You can use app roles easily with the baked in Azure AD based Azure App Service Authentication functionality to control access to parts of your application. You can then leverage ASP.Net functions such as User.IsInRole(“Admin”) and [Authorize(Roles = "Admin")] in your Controllers, APIs and Pages to restrict or allow access. Azure Active Directory makes it easy to define App roles however the default classes to leverage roles is looking for a different claim. Below is how to accommodate this and some simple examples or utilizing roles.
App roles are an easy way to assign permissions to users that allows you to control who can do what in your Azure App Service (Azure Web App, Azure API App, Azure Mobile App etc…). You simply define roles that you can name for yourself for your particular application. For example: Jeff may have the role of Admin and Julie may have the role of Observer
Advantages of this approach:
Configure Azure Active Directory using express settings
Click OK to register the application in Azure Active Directory. This will create a new registration. If you want to choose an existing registration instead, click Select an existing app and then search for the name of a previously created registration within your tenant. Click the registration to select it and click OK . Then click OK on the Azure Active Directory settings blade.
By default, App Service provides authentication but does not restrict authorized access to your site content and APIs. You must authorize users in your app code.
Do not do step 5!Edit the Azure AD Manifest to add the roles you want to define
Find the Active Directory App registration that you just created and edit the Manifest:
Find the userRoles section which is empty:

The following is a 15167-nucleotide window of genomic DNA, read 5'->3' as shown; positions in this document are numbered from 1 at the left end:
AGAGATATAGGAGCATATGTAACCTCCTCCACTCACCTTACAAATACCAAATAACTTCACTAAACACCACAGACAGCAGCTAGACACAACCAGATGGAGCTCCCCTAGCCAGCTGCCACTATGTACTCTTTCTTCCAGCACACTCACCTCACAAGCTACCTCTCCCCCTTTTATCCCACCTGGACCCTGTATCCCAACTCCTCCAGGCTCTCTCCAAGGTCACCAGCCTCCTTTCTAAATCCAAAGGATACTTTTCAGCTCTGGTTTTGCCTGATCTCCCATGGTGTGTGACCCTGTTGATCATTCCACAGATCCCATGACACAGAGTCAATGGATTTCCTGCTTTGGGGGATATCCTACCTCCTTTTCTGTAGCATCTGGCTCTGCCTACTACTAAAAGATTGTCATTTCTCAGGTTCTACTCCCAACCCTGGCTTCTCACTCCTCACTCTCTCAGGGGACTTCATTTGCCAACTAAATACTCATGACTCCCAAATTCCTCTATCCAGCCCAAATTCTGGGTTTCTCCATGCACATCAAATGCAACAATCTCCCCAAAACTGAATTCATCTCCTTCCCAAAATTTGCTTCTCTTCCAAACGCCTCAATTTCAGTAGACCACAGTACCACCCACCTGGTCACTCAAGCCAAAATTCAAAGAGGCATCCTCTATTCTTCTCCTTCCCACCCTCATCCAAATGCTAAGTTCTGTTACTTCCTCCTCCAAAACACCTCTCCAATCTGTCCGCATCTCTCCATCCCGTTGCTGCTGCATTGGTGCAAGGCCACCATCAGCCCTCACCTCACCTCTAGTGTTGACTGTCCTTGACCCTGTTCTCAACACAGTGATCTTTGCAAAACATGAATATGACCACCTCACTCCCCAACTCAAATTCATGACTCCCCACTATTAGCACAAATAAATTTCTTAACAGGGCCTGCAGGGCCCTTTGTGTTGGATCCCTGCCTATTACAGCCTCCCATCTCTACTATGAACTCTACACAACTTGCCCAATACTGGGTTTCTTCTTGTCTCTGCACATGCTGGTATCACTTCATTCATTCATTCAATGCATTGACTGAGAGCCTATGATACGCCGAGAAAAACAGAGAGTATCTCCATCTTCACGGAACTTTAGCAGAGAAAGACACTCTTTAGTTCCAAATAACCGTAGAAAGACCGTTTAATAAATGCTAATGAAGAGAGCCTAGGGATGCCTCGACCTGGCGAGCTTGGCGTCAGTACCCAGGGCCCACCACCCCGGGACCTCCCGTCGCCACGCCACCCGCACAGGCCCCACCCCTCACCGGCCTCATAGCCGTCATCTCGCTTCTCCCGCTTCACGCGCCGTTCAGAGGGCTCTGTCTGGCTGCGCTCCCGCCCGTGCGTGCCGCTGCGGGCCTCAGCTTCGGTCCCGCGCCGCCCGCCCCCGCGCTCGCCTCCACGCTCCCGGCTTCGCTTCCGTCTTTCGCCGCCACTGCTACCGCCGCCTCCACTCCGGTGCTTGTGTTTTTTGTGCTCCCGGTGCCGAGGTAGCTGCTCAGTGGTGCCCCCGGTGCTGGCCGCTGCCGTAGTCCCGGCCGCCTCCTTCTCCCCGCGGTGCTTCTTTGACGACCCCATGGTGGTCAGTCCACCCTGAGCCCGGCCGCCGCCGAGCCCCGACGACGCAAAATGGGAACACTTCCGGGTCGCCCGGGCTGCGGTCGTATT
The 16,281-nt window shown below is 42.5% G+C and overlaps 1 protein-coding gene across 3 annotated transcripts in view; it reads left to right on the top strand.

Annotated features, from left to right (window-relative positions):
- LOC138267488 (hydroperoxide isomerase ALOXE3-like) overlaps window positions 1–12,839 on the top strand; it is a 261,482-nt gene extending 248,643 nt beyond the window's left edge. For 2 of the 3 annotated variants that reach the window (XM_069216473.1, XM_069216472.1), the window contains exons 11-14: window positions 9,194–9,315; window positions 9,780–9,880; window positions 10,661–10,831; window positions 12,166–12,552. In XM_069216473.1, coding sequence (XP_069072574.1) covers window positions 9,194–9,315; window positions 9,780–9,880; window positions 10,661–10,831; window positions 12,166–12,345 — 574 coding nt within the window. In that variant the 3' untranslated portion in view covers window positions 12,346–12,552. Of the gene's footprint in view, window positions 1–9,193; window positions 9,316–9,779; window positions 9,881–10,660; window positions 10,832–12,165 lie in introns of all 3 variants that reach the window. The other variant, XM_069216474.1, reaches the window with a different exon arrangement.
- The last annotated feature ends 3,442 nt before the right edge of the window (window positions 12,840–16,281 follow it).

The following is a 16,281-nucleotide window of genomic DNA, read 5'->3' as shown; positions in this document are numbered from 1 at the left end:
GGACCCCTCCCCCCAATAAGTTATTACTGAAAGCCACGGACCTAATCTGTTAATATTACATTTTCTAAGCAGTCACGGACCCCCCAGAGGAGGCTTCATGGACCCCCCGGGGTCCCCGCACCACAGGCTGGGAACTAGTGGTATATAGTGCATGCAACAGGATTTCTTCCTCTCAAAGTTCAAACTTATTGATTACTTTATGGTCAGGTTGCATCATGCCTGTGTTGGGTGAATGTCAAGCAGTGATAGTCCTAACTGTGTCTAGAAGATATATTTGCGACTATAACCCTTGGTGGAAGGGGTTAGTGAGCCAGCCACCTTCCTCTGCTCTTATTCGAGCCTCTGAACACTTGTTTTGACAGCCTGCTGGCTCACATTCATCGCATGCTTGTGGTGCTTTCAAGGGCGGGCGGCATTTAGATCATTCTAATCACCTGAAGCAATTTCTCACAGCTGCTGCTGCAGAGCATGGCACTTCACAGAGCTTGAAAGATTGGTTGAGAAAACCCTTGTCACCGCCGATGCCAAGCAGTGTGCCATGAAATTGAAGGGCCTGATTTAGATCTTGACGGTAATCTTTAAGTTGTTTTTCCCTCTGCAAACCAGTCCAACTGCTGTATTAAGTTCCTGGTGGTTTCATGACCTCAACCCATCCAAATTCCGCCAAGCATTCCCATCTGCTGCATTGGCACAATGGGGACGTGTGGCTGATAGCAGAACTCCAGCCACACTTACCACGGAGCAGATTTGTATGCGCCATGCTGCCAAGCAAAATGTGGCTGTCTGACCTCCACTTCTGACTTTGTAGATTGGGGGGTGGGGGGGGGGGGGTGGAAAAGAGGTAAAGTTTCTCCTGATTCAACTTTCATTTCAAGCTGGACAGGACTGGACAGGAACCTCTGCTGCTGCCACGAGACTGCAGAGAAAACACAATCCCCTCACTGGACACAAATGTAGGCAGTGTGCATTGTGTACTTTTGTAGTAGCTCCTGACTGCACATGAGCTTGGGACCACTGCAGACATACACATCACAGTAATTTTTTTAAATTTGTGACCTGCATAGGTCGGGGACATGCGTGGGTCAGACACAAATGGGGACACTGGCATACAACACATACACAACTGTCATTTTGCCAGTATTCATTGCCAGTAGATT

Add some roles you have defined (generate unique guids for the id) and click Save – ref: https://azure.microsoft.com/en-us/resources/samples/active-directory-dotnet-webapp-roleclaims/ ... – Step 2 ONLY
Assign User Roles
Create several user accounts in the Azure Management Portal, and assign them different roles by navigating to the "Users" tab of your AD application in the Classic Azure Portal https://manage.windowsazure.com. The ASSIGN button is how you assign the roles you defined in the previous step. If you want to change roles for a user, first hit the REMOVE icon for the user and reASSIGN with the correct Role.
Find your AD Application in the old portal:
Go to the USERS tab in your AD application page:
Assign a role for the Users (the ones you defined will appear here):
Add code to your app to use the user roles
To user the built in Authorization attributes and the User.IsInRole() functionality you first must add a claim to the ClaimsPriciiple.Current definition when the user is Authenticated.
Using OWIN you can create a hook into the PostAuthenticate pipeline to fix up the roles to worth with the ASP.Net classes and functionality you may already be aware of from on premise AD roles:
Create or use a file Startup.cs that will call a new function ConfigureAuth, or modify the existing startup to include the functionality we will add in ConfigureAuth:using Microsoft.Owin;
See Comments to see how I fix up claims:public partial class Startup
Next you can easily configure Authorization in your app!
In aspx pages you can use the IsInRole function:protected void Page_Load(object sender, EventArgs e)
You can use the Authorize attribute for Controller and or Controller Methods:// Sample cannot access any of the controller methods unless you are Admin
You can control access to Pages based using your Web.Config (in this example only the Admin role can access the adminonly.aspx page):<?xml version="1.0" encoding="utf-8"?>
You can control access to static content based on Web.Config settings (in this example only the Admin role can access the StaticHtml.html page)
Similar to the example above however by default static files do not go through the ASP.Net pipeline. The fix is to add a handler for the *.html files (handler must be last in the list of handlers) and then you can restrict access to the html file based on roles. In the below sample the Static.Html.html file is restricted to the “Admin” role:<?xml version="1.0" encoding="utf-8"?>
This just scratches the surface of what you can do with app roles, but should give you a good start. You could manually inspect the ‘roles’ claim in code by iterating over the claims collection if of the User and finding the value if you don’t want to copy the ‘roles’ claim to the one the default classes inspect but using the Authorize attribute and IsInRole function is much more elegant and familiar to ASP.Net programmers.
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